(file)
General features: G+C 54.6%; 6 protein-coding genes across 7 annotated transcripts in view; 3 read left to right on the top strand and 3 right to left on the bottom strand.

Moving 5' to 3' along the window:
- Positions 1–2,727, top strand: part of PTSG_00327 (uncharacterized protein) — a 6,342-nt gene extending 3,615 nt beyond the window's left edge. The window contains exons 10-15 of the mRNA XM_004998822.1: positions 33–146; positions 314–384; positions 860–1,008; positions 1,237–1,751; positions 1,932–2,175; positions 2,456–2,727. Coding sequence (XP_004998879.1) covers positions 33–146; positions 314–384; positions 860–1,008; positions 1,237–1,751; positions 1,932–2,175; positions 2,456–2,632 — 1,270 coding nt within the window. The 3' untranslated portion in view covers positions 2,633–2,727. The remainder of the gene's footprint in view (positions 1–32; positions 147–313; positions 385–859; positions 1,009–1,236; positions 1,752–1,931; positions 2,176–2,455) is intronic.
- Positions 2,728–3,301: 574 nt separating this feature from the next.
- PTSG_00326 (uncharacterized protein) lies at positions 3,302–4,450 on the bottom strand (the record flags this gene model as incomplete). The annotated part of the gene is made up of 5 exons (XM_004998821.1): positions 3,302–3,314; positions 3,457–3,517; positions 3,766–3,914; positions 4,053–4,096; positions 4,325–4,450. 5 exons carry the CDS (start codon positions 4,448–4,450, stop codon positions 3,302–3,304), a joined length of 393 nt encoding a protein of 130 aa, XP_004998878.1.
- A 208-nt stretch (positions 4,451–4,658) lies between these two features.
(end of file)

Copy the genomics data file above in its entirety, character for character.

General features: G+C 54.6%; 6 protein-coding genes across 7 annotated transcripts in view; 3 read left to right on the top strand and 3 right to left on the bottom strand.

Moving 5' to 3' along the window:
- Positions 1–2,727, top strand: part of PTSG_00327 (uncharacterized protein) — a 6,342-nt gene extending 3,615 nt beyond the window's left edge. The window contains exons 10-15 of the mRNA XM_004998822.1: positions 33–146; positions 314–384; positions 860–1,008; positions 1,237–1,751; positions 1,932–2,175; positions 2,456–2,727. Coding sequence (XP_004998879.1) covers positions 33–146; positions 314–384; positions 860–1,008; positions 1,237–1,751; positions 1,932–2,175; positions 2,456–2,632 — 1,270 coding nt within the window. The 3' untranslated portion in view covers positions 2,633–2,727. The remainder of the gene's footprint in view (positions 1–32; positions 147–313; positions 385–859; positions 1,009–1,236; positions 1,752–1,931; positions 2,176–2,455) is intronic.
- Positions 2,728–3,301: 574 nt separating this feature from the next.
- PTSG_00326 (uncharacterized protein) lies at positions 3,302–4,450 on the bottom strand (the record flags this gene model as incomplete). The annotated part of the gene is made up of 5 exons (XM_004998821.1): positions 3,302–3,314; positions 3,457–3,517; positions 3,766–3,914; positions 4,053–4,096; positions 4,325–4,450. 5 exons carry the CDS (start codon positions 4,448–4,450, stop codon positions 3,302–3,304), a joined length of 393 nt encoding a protein of 130 aa, XP_004998878.1.
- A 208-nt stretch (positions 4,451–4,658) lies between these two features.